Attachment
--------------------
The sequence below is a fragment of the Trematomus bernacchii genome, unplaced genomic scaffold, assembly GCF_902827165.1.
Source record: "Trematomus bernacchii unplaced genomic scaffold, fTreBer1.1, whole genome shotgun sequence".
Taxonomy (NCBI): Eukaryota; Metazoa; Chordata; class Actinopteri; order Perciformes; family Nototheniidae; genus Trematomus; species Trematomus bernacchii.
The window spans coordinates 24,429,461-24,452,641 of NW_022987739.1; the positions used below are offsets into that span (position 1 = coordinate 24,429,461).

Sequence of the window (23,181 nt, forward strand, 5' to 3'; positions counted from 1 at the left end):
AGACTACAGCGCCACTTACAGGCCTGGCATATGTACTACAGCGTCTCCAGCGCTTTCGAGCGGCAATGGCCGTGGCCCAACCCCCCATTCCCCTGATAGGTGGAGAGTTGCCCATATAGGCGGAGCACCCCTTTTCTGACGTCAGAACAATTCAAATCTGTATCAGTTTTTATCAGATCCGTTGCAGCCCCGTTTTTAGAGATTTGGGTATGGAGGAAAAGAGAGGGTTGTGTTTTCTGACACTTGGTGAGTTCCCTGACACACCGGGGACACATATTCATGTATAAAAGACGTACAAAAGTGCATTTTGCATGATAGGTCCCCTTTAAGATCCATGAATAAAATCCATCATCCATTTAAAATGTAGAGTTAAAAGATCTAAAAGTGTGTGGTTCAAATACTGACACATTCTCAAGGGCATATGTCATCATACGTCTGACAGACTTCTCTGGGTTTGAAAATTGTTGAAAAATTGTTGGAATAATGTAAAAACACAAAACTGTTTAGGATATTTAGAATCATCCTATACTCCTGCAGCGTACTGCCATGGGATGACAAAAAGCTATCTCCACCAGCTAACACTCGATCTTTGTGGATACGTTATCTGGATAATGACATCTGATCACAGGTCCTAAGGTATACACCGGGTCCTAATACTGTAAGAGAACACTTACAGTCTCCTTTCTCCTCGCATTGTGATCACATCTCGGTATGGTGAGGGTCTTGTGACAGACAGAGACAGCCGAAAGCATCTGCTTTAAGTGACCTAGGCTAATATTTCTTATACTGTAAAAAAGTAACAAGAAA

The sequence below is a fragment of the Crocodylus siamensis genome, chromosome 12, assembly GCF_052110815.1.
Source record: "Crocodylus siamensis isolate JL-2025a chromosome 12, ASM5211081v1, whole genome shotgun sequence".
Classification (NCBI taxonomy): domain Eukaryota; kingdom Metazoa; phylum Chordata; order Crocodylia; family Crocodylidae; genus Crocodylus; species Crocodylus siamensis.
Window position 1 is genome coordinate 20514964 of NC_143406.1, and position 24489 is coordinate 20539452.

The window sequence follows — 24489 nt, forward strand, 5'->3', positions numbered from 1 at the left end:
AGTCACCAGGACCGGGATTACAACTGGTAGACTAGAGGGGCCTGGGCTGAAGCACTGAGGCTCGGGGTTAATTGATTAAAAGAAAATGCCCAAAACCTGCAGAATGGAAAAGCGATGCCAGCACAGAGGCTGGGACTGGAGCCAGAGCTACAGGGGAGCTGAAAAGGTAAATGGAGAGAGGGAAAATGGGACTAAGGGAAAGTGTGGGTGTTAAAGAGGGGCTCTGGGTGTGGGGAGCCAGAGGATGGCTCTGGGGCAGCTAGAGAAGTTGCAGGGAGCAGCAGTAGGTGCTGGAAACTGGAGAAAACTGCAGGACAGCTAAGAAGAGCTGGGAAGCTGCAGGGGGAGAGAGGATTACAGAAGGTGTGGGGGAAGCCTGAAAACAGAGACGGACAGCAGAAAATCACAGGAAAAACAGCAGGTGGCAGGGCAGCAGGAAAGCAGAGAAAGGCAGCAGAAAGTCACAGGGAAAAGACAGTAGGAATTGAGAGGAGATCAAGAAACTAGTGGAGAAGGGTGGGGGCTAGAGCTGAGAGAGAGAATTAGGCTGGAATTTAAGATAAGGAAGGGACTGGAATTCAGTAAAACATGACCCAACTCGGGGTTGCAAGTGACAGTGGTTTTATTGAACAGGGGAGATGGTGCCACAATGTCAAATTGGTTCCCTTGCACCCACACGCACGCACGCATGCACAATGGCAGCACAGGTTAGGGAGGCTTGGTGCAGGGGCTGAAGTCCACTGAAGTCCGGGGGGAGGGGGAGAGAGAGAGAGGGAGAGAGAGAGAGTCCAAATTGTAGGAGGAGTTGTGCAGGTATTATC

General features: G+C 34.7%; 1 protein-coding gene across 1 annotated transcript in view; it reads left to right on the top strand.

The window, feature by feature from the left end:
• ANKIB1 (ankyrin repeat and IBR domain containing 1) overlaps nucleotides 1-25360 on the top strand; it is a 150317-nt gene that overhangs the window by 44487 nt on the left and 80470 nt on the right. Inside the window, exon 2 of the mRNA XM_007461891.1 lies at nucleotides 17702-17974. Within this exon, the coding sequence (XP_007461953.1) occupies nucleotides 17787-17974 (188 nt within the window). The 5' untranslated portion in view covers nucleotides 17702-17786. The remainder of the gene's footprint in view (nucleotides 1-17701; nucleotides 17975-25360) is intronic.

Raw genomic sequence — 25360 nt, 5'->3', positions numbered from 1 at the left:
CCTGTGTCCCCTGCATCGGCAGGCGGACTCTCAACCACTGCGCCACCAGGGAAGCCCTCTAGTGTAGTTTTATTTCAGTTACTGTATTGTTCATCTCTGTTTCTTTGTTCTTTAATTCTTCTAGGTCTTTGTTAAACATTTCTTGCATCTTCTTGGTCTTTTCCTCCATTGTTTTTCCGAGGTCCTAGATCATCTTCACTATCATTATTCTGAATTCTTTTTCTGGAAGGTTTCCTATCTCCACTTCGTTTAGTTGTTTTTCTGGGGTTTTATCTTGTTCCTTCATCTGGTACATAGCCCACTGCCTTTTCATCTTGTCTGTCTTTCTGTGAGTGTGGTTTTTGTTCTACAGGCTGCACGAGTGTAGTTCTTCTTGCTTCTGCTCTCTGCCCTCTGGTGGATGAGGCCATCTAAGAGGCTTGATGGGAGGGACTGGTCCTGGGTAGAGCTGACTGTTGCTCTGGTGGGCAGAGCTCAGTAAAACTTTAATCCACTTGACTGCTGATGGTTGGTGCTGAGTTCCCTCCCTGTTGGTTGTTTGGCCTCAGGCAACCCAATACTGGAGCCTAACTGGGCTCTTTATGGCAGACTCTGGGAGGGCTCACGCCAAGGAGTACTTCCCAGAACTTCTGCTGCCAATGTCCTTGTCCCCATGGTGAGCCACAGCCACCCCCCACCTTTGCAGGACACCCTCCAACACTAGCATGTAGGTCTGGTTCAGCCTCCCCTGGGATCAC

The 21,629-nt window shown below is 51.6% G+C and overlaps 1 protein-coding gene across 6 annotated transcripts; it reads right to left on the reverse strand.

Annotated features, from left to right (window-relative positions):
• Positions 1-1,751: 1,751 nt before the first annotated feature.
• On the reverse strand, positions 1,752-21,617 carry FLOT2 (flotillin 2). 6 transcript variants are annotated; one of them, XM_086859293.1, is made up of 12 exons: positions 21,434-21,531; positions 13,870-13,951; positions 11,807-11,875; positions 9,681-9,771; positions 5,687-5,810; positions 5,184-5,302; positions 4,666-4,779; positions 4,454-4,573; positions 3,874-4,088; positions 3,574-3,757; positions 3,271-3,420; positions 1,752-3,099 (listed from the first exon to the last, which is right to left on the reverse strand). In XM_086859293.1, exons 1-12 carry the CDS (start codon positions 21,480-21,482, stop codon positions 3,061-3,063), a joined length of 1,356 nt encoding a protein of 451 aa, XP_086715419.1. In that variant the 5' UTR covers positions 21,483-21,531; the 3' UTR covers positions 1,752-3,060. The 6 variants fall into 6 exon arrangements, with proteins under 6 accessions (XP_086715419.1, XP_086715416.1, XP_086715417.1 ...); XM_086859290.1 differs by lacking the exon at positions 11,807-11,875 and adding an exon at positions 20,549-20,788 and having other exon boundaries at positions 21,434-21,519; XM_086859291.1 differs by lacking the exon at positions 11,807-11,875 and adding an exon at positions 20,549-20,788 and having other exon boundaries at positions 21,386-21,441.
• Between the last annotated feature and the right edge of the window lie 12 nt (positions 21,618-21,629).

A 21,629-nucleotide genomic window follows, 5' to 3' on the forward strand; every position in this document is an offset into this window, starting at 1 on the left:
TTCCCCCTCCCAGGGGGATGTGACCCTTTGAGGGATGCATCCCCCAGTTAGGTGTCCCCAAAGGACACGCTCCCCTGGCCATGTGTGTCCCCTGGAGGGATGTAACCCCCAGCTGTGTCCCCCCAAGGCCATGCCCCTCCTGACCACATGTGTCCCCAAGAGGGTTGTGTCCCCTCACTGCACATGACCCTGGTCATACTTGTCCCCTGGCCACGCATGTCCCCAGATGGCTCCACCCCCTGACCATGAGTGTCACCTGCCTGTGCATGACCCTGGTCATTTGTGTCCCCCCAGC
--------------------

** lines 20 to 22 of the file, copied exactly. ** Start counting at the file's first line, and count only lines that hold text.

• Positions 1-1,751: 1,751 nt before the first annotated feature.
• On the reverse strand, positions 1,752-21,617 carry FLOT2 (flotillin 2). 6 transcript variants are annotated; one of them, XM_086859293.1, is made up of 12 exons: positions 21,434-21,531; positions 13,870-13,951; positions 11,807-11,875; positions 9,681-9,771; positions 5,687-5,810; positions 5,184-5,302; positions 4,666-4,779; positions 4,454-4,573; positions 3,874-4,088; positions 3,574-3,757; positions 3,271-3,420; positions 1,752-3,099 (listed from the first exon to the last, which is right to left on the reverse strand). In XM_086859293.1, exons 1-12 carry the CDS (start codon positions 21,480-21,482, stop codon positions 3,061-3,063), a joined length of 1,356 nt encoding a protein of 451 aa, XP_086715419.1. In that variant the 5' UTR covers positions 21,483-21,531; the 3' UTR covers positions 1,752-3,060. The 6 variants fall into 6 exon arrangements, with proteins under 6 accessions (XP_086715419.1, XP_086715416.1, XP_086715417.1 ...); XM_086859290.1 differs by lacking the exon at positions 11,807-11,875 and adding an exon at positions 20,549-20,788 and having other exon boundaries at positions 21,434-21,519; XM_086859291.1 differs by lacking the exon at positions 11,807-11,875 and adding an exon at positions 20,549-20,788 and having other exon boundaries at positions 21,386-21,441.
• Between the last annotated feature and the right edge of the window lie 12 nt (positions 21,618-21,629).